Revisitations: Kiely's Literary Criticism
Foster, John Wilson, Irish University Review: a journal of Irish Studies
Benedict Kiely's most sustained critical achievement was his slim book, Modern Irish Fiction: A Critique (1950), a survey of Irish novels and story collections published between roughly 1918 and 1948 (though with some backward looks). The survey has all the energetic briskness of a young critic simultaneously engaged on his own aspiring first additions to the body of Irish fiction; indeed, the critique appears to have been written while the first novels, Land without Stars (1946) and In a Harbour Green (1949) were in the process of being written or being published. His was the earliest critical harvesting of post-Independence Irish fiction and one gathered by a would-be professional writer rather than a professional critic, of whom there were very few in Ireland in 1949 when the book would have gone to press.
Simply as a survey of Irish fiction by writers other (and later) than the great names of the recent Revival (James Joyce, James Stephens, George Moore), Modern Irish Fiction would have been pioneering. This must have been the first time that authors such as Brinsley MacNamara, Francis MacManus, and Forrest Reid were given a hard-backed critique. Kiely was writing not only before Irish Studies was a recognizable 'field' (a word that would have been exotic in 1950) but also before extended native criticism of Irish writing had got fairly into its independent stride. Writing between the 1890s and the 1930s, Douglas Hyde, W.B. Yeats, W.P. Ryan, John Eglinton (W.K. Magee), Stephen Gwynn, Daniel Corkery, and Ernest Boyd represented the first wave of Irish critics and literary historians self-consciously devoting themselves to Irish literature. But these were primarily poets, playwrights, novelists, essayists, portraitists, or literary missionaries, and only Boyd's Ireland's Literary Renaissance, published in 1916 before the author emigrated to the United States in 1920, kept its eye firmly on the works under scrutiny. The professional (and professionalized), dedicated, and campus-based Irish criticism of Roger McHugh, Maurice Harmon, and Augustine Martin was half a generation away in the future from Modern Irish Fiction while the American Thomas Flanagan's scholarly monograph, The Irish Novelists (1959), was a decade away. Kiely as a critic established and inhabited a kind of historical no-man's land between the Revival enthusiasts and these soberer lecturers and researchers; he gave himself greater leeway than academics in the conduct of his arguments and use of 'secondary sources'. He had a Yeatsian casualness about the merely factual, especially dates: it was the spirit of the times, like the spirit of place, that gripped him. The result was that his criticism is stimulating and expeditionary rather than exhaustive or conclusive. Take away Yeats, Joyce, and the Irish Revival as subjects, though, and the loneliness of book-length Irish critical surveys even in mid-century is made apparent. Certainly no one had surveyed the post-Revival fictive landscape before Kiely. He rightly called Modern Irish Fiction 'to a large extent a journey across uncharted country', (1) a metaphor that as we shall see has a particular pulse in Kiely's attitude to life as well as literature.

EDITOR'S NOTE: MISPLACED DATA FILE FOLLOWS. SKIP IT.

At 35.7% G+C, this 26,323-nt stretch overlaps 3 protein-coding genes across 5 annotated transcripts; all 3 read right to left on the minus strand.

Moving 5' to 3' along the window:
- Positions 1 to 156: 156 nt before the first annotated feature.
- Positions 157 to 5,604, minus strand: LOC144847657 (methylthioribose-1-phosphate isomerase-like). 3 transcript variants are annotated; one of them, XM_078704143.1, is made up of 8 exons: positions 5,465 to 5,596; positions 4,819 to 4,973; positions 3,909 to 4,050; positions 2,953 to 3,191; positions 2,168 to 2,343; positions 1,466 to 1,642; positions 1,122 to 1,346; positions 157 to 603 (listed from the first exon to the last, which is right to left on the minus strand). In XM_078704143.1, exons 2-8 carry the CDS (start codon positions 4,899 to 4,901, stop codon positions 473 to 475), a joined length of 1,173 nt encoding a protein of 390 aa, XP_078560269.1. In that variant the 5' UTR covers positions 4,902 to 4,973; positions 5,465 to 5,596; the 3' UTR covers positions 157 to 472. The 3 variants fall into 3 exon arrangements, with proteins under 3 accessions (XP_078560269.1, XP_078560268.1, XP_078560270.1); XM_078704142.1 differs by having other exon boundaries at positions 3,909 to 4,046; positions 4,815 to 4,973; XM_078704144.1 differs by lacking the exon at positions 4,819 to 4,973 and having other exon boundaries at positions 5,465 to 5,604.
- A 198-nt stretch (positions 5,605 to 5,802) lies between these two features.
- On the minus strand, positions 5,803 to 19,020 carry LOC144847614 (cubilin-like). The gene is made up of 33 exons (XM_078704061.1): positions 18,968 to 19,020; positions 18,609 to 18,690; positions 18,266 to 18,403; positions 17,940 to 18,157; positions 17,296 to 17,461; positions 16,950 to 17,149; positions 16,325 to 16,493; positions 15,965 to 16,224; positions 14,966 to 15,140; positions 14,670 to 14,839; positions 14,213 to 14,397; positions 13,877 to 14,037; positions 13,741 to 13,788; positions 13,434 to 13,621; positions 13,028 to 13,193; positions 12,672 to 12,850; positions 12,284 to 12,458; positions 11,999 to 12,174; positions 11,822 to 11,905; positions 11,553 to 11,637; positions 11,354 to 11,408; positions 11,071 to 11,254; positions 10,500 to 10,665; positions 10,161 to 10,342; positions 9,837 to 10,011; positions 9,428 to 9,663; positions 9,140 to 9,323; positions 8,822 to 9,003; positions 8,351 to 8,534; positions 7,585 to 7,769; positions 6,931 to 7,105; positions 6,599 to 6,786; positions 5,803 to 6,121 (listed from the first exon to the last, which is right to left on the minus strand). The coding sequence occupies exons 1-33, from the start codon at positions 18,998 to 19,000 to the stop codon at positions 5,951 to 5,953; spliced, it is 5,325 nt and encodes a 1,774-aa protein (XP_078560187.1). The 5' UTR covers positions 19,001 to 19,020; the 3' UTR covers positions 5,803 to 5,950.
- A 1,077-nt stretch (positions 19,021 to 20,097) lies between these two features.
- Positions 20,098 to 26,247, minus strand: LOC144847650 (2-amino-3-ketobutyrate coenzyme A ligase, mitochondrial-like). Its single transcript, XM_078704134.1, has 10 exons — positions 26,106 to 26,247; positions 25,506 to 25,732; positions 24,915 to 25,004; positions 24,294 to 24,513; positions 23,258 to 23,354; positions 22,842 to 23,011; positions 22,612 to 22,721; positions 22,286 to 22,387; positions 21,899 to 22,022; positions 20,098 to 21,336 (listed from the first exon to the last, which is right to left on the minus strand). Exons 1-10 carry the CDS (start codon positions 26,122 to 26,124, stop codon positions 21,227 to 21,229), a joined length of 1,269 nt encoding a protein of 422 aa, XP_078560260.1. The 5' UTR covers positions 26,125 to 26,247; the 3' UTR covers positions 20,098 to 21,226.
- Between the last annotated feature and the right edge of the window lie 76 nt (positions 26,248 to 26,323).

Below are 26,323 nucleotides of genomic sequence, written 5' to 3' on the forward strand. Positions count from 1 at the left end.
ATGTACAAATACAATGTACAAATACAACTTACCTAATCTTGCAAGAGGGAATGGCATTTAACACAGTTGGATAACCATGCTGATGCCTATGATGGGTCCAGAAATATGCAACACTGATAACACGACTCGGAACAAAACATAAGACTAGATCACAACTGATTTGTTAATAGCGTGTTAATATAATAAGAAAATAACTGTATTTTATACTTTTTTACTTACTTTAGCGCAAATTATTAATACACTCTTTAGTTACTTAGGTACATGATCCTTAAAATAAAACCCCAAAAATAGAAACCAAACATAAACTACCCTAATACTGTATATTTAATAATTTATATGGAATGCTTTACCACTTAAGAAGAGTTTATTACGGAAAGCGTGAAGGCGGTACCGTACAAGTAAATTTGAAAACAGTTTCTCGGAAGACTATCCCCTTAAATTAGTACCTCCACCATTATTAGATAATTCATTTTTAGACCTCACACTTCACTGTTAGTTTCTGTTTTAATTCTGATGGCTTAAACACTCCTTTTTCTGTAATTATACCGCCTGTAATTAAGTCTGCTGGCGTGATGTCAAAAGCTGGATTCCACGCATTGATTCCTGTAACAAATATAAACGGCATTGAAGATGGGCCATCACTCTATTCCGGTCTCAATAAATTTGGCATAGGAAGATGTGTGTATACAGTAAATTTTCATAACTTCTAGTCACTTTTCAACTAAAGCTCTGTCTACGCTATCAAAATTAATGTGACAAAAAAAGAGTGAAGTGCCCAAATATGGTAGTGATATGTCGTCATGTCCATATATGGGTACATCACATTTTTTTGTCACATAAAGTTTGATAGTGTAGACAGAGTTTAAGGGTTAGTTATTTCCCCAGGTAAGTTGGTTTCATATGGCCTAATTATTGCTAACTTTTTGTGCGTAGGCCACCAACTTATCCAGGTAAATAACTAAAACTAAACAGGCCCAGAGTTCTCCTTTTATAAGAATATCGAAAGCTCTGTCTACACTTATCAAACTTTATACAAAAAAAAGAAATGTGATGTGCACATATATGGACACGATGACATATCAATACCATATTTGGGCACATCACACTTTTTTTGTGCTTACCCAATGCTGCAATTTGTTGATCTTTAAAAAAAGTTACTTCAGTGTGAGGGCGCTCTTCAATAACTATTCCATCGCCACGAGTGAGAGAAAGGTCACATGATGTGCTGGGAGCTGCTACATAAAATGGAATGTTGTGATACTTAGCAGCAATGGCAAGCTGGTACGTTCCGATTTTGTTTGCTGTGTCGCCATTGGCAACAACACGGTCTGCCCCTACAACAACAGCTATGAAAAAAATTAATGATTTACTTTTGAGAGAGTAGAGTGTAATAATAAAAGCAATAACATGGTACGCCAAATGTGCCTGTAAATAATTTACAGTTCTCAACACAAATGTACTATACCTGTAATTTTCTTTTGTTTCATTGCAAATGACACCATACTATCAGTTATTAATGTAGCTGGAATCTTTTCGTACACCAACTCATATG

Kiely's criticism sprang from his own voracious reading and fiction-writing, and from heated and witty discussions in pubs, libraries, and newspaper offices: various scenes in Ulysses and At Swim-Two-Birds might give us some sense of the critical incubation. Here, I think, are the sources of the oral and highly readable qualities of Kiely's criticism. Kiely having been a student from the country and having come up to Dublin from Co. Tyrone, it was perhaps inevitable that he would discover William Carleton. Yeats after all had famously awarded Carleton the Celtic palm, and Kiely would have known that, even if before he left Omagh he had not already heard of his legendary fellow Clogher-Valley man by word of mouth. Inevitable, too, that he would find lively vestiges of Carleton's rough-and-tumble Dublin with its contentious journals and fierce disputes. …